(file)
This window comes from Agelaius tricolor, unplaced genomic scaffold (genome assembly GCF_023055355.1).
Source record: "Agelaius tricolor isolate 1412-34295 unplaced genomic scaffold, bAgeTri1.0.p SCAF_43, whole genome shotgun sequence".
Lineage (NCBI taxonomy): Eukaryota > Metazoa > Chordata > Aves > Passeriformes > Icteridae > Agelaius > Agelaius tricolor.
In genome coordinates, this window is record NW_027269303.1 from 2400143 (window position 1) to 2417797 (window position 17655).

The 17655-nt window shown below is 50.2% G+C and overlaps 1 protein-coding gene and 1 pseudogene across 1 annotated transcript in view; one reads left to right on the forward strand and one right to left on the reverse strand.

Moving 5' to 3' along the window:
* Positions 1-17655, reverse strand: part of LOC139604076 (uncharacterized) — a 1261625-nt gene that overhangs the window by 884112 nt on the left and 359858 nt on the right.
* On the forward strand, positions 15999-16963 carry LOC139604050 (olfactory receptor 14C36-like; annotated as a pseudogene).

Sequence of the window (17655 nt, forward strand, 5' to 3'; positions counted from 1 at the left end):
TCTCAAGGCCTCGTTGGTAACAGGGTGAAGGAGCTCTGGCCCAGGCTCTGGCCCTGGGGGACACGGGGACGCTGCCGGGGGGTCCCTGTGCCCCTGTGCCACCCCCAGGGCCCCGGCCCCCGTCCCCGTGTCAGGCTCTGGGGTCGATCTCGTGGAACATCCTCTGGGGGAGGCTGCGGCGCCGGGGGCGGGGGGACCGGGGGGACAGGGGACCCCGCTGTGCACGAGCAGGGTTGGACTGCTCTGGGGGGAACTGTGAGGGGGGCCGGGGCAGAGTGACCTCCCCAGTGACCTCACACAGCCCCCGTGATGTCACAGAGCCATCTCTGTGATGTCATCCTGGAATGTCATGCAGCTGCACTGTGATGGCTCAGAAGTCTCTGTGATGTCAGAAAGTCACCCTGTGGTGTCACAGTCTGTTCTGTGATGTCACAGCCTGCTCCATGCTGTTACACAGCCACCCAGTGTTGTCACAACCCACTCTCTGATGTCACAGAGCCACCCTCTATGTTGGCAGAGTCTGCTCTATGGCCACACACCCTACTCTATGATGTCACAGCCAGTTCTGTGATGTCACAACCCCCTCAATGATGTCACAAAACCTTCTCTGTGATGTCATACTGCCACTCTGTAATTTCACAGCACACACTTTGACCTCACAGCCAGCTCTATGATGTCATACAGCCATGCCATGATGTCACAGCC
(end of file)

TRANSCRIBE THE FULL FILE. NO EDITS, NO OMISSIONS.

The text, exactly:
This window comes from Agelaius tricolor, unplaced genomic scaffold (genome assembly GCF_023055355.1).
Source record: "Agelaius tricolor isolate 1412-34295 unplaced genomic scaffold, bAgeTri1.0.p SCAF_43, whole genome shotgun sequence".
Lineage (NCBI taxonomy): Eukaryota > Metazoa > Chordata > Aves > Passeriformes > Icteridae > Agelaius > Agelaius tricolor.
In genome coordinates, this window is record NW_027269303.1 from 2400143 (window position 1) to 2417797 (window position 17655).

The 17655-nt window shown below is 50.2% G+C and overlaps 1 protein-coding gene and 1 pseudogene across 1 annotated transcript in view; one reads left to right on the forward strand and one right to left on the reverse strand.

Moving 5' to 3' along the window:
* Positions 1-17655, reverse strand: part of LOC139604076 (uncharacterized) — a 1261625-nt gene that overhangs the window by 884112 nt on the left and 359858 nt on the right.
* On the forward strand, positions 15999-16963 carry LOC139604050 (olfactory receptor 14C36-like; annotated as a pseudogene).

Sequence of the window (17655 nt, forward strand, 5' to 3'; positions counted from 1 at the left end):
TCTCAAGGCCTCGTTGGTAACAGGGTGAAGGAGCTCTGGCCCAGGCTCTGGCCCTGGGGGACACGGGGACGCTGCCGGGGGGTCCCTGTGCCCCTGTGCCACCCCCAGGGCCCCGGCCCCCGTCCCCGTGTCAGGCTCTGGGGTCGATCTCGTGGAACATCCTCTGGGGGAGGCTGCGGCGCCGGGGGCGGGGGGACCGGGGGGACAGGGGACCCCGCTGTGCACGAGCAGGGTTGGACTGCTCTGGGGGGAACTGTGAGGGGGGCCGGGGCAGAGTGACCTCCCCAGTGACCTCACACAGCCCCCGTGATGTCACAGAGCCATCTCTGTGATGTCATCCTGGAATGTCATGCAGCTGCACTGTGATGGCTCAGAAGTCTCTGTGATGTCAGAAAGTCACCCTGTGGTGTCACAGTCTGTTCTGTGATGTCACAGCCTGCTCCATGCTGTTACACAGCCACCCAGTGTTGTCACAACCCACTCTCTGATGTCACAGAGCCACCCTCTATGTTGGCAGAGTCTGCTCTATGGCCACACACCCTACTCTATGATGTCACAGCCAGTTCTGTGATGTCACAACCCCCTCAATGATGTCACAAAACCTTCTCTGTGATGTCATACTGCCACTCTGTAATTTCACAGCACACACTTTGACCTCACAGCCAGCTCTATGATGTCATACAGCCATGCCATGATGTCACAGCC